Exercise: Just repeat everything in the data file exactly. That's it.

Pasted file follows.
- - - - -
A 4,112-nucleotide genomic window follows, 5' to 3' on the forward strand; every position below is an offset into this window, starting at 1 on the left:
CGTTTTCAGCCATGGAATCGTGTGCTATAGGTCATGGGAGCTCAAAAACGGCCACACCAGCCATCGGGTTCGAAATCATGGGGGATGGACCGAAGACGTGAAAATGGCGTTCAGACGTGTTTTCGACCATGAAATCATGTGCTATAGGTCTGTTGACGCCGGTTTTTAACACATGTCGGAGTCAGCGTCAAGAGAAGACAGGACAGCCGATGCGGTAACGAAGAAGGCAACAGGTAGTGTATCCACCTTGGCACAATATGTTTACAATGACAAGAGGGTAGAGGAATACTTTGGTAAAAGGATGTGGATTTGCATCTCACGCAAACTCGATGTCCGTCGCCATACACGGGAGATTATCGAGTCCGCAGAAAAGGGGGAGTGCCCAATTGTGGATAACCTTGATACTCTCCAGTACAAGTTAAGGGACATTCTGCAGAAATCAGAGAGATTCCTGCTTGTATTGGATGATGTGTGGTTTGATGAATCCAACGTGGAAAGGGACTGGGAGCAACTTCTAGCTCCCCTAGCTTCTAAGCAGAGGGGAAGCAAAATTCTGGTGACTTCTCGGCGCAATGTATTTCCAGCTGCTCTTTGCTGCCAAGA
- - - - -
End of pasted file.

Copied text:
A 4,112-nucleotide genomic window follows, 5' to 3' on the forward strand; every position below is an offset into this window, starting at 1 on the left:
CGTTTTCAGCCATGGAATCGTGTGCTATAGGTCATGGGAGCTCAAAAACGGCCACACCAGCCATCGGGTTCGAAATCATGGGGGATGGACCGAAGACGTGAAAATGGCGTTCAGACGTGTTTTCGACCATGAAATCATGTGCTATAGGTCTGTTGACGCCGGTTTTTAACACATGTCGGAGTCAGCGTCAAGAGAAGACAGGACAGCCGATGCGGTAACGAAGAAGGCAACAGGTAGTGTATCCACCTTGGCACAATATGTTTACAATGACAAGAGGGTAGAGGAATACTTTGGTAAAAGGATGTGGATTTGCATCTCACGCAAACTCGATGTCCGTCGCCATACACGGGAGATTATCGAGTCCGCAGAAAAGGGGGAGTGCCCAATTGTGGATAACCTTGATACTCTCCAGTACAAGTTAAGGGACATTCTGCAGAAATCAGAGAGATTCCTGCTTGTATTGGATGATGTGTGGTTTGATGAATCCAACGTGGAAAGGGACTGGGAGCAACTTCTAGCTCCCCTAGCTTCTAAGCAGAGGGGAAGCAAAATTCTGGTGACTTCTCGGCGCAATGTATTTCCAGCTGCTCTTTGCTGCCAAGA